But I get it, we're all exhausted by the product development cadence that Apple has sensitized us to with new iPhones every two years. In the bike business, Shimano started a 3-year cadence decades ago. SRAM went to a 3-year cadence about 3-4 years ago (they had no set cadence before that), but because of the pandemic it's actually been 4-years. So, in this specific example, SRAM has held back on its new product launch cadence.
  • 1 0
 @ShopMechanic: yeah. It's easy to forget that Pinkbike commenters are a very small percentage of overall bike riders. Of course we see through SRAMs marketing, but that's because it is shoved down our throats day after day. As much as commenters say "if you don't like it, don't buy it", it really feels like there isn't a way for the riders like us to have our opinions heard. Whether or not I buy a GX AXS bike, we are seeing the slow death of high quality cable operated drivetrains.

I guess my original comment was more aimed at @onawalk since he insinuated that the only reason a company like SRAM would release a product is the engineering behind it. While this is certainly ONE reason, another huge reason is that SRAM releases a product that they think they can sell. They wouldn't release a fantastically engineered product if it wouldn't sell. They would, however, release a product that might not be engineered as well as it should be as long as they know they can sell it.

When a new product comes out most brands are quick to make sure that it's an option. They don't want to get left in the dust or be seen as not "with the times". I haven't seen a single FOX live valve equipped bike in the flesh, but almost every MTB I've come into contact with since its release has been made compatible. I'm sure this new derailleur is going to be an improvement, but it's disingenuous to imply that the only reason it is being released is the engineering behind it and that Marketing didn't see this as an opportunity to release something new and flashy that people will fall over to make sure is on their newest bikes.
  • 2 0
 @Spencermon: That’s a fair assumption, but it’s just factually incorrect. The marketing department doesn’t decide what products get made or even what features those products have. It’s a decision made by product managers and executives. I know that’s splitting hairs a bit in this context, but the idea that the marketing department is “shoving [things] down our throats every day” is a quite a stretch. If you really feel strongly about an aversion to new product, tell the bike companies that buy the product as OE equipment because you’re right, your voice isn’t being heard, but the OE voice is. So, what I am trying to say here is before you criticize the ideology and process behind a metaphorical sausage, it’s really helpful to first understand how that sausage is made.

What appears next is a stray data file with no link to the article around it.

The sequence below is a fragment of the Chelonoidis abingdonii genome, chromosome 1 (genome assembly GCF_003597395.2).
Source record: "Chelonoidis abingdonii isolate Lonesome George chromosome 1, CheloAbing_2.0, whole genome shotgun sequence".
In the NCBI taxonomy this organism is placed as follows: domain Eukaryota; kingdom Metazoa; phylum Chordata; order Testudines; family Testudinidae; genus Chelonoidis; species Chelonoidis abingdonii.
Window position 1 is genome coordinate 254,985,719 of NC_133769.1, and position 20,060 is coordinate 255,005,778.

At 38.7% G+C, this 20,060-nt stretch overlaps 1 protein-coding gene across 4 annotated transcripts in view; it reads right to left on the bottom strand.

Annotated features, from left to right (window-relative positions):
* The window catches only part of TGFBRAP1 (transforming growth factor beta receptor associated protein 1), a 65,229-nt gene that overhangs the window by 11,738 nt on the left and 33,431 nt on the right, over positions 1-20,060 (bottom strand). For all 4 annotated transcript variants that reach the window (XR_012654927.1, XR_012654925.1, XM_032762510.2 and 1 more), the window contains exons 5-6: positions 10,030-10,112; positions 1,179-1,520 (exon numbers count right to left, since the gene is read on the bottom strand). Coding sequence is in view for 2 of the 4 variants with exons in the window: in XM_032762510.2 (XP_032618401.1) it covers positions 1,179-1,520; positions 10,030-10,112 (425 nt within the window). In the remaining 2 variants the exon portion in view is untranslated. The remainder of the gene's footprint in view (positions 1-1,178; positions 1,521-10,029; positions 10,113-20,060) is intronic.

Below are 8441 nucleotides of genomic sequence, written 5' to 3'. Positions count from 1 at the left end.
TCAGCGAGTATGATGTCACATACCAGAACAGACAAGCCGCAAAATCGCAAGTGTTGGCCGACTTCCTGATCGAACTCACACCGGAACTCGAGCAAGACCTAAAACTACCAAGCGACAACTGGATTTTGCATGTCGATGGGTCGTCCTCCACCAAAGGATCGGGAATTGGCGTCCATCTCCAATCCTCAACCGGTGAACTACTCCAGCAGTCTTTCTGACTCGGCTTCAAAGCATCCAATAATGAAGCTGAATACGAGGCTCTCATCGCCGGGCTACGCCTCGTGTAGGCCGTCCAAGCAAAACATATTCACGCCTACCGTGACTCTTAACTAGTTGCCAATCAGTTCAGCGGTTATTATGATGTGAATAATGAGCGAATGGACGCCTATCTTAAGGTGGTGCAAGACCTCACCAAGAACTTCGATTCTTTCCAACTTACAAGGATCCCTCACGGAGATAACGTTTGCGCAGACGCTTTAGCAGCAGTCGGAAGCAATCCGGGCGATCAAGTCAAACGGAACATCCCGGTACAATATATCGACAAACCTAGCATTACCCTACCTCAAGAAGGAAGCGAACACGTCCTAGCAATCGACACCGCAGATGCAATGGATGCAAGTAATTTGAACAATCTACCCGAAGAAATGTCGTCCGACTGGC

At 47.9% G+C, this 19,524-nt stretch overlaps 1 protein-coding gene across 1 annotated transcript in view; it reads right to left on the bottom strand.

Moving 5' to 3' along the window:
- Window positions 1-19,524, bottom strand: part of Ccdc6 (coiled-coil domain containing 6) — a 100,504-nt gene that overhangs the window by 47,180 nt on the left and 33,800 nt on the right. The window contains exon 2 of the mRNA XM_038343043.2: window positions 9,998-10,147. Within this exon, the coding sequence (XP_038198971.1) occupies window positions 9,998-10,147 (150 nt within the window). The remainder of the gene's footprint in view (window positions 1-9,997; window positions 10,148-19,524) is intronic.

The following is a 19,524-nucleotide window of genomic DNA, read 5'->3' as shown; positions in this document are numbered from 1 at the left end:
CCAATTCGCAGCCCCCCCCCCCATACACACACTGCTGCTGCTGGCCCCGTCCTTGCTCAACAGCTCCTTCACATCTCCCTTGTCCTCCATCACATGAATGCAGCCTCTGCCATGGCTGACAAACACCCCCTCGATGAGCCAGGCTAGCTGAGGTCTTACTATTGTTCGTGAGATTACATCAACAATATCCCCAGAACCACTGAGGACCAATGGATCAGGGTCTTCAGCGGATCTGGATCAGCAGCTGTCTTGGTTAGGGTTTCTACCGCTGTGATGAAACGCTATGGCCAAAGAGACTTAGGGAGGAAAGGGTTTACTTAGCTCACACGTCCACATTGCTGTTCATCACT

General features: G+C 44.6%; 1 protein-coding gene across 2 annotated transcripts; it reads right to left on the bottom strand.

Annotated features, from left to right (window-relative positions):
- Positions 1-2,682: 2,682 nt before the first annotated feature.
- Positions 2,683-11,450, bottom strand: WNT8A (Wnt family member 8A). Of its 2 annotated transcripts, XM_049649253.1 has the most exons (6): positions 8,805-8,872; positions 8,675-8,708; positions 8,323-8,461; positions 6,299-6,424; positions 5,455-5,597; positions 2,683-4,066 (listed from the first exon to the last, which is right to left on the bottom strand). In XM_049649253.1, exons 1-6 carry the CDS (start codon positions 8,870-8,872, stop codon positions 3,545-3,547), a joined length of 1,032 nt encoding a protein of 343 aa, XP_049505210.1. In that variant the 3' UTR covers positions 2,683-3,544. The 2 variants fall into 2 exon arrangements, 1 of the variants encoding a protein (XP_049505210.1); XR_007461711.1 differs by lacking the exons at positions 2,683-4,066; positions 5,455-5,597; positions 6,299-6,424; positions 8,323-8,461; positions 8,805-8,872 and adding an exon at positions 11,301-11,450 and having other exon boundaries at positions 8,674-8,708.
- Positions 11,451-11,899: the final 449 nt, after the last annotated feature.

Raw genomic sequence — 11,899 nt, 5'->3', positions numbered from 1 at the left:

• 1 0
 @Spencermon: have you actually used axs or similar for any extended period of time? If you do and say there’s no perceptible improvement, you’re not being honest with yourself. There are so many benefits, many that don’t even apply to actual shifting.
  • 1 0
 @KJP1230: Yes I have experienced that but the indexing never changed like that so I was curious
  • 1 1
 Of course it’s dumb. But from a manufacturer’s perspective, imagine the possibilities… people having to buy new frames, because there are no derailleurs available any more for the “standard” their frame used, every new generation of frames coming with a new generation of derailleurs and mounts, no possibility to use the old stuff, having to buy a new frame, when switching between Shimano and SRAM - some derailleurs and frames broken in crashes, where you used to only right the hanger, are just the icing on the cake.
  • 2 0
 @FuzzyL: Except UDH makes every frame backwards compatible with traditional derailleurs while solving the issue of finding unique hangers for every frame model. So, the facts in this case are basically the exact opposite of what you’ve described.
  • 2 0
 @Spencermon: jeez man, little bit paranoid there. Not sure I understand your tangent into AXS or SRAMs ulterior motives, but obviously SRAM is in the business of selling things….I’m not entirely sure what you think they’d be doing, making this stuff to give away?
I think we can all agree the adoption of the UDH was, and is a good thing. The fact that SRAM likely had a larger plan shouldn’t be a surprise to anyone. None of us have any idea is it’s bad or worse, but the pontificating and end of world ideas is pretty wild from a niche group of mountain bikers.

Ride your bike, enjoy that it’s so much better than it was 20 or even 10 years ago, and have a good time.
  • 2 0
 @dfogle: I have used AXS quite a bit on many different bikes and applications. XC, Enduro, Road and Gravel. I think it is absolutely fantastic and shifts quite well. I'm just not sure it is necessary and it serves to drive up the price of "entry-level" bikes. (though that isn't really part of this conversation, just a response to your reply)
I have decided not to buy AXS for my personal bikes.
  • 1 0
 @ShopMechanic: You're right there. I guess I just default to "marketing department" for simplicity sake. I work in the bike industry and I do give feedback on OE equipment, but sometimes there isn't part availability for any other options so you are kind of forced to eat the sausage. Wink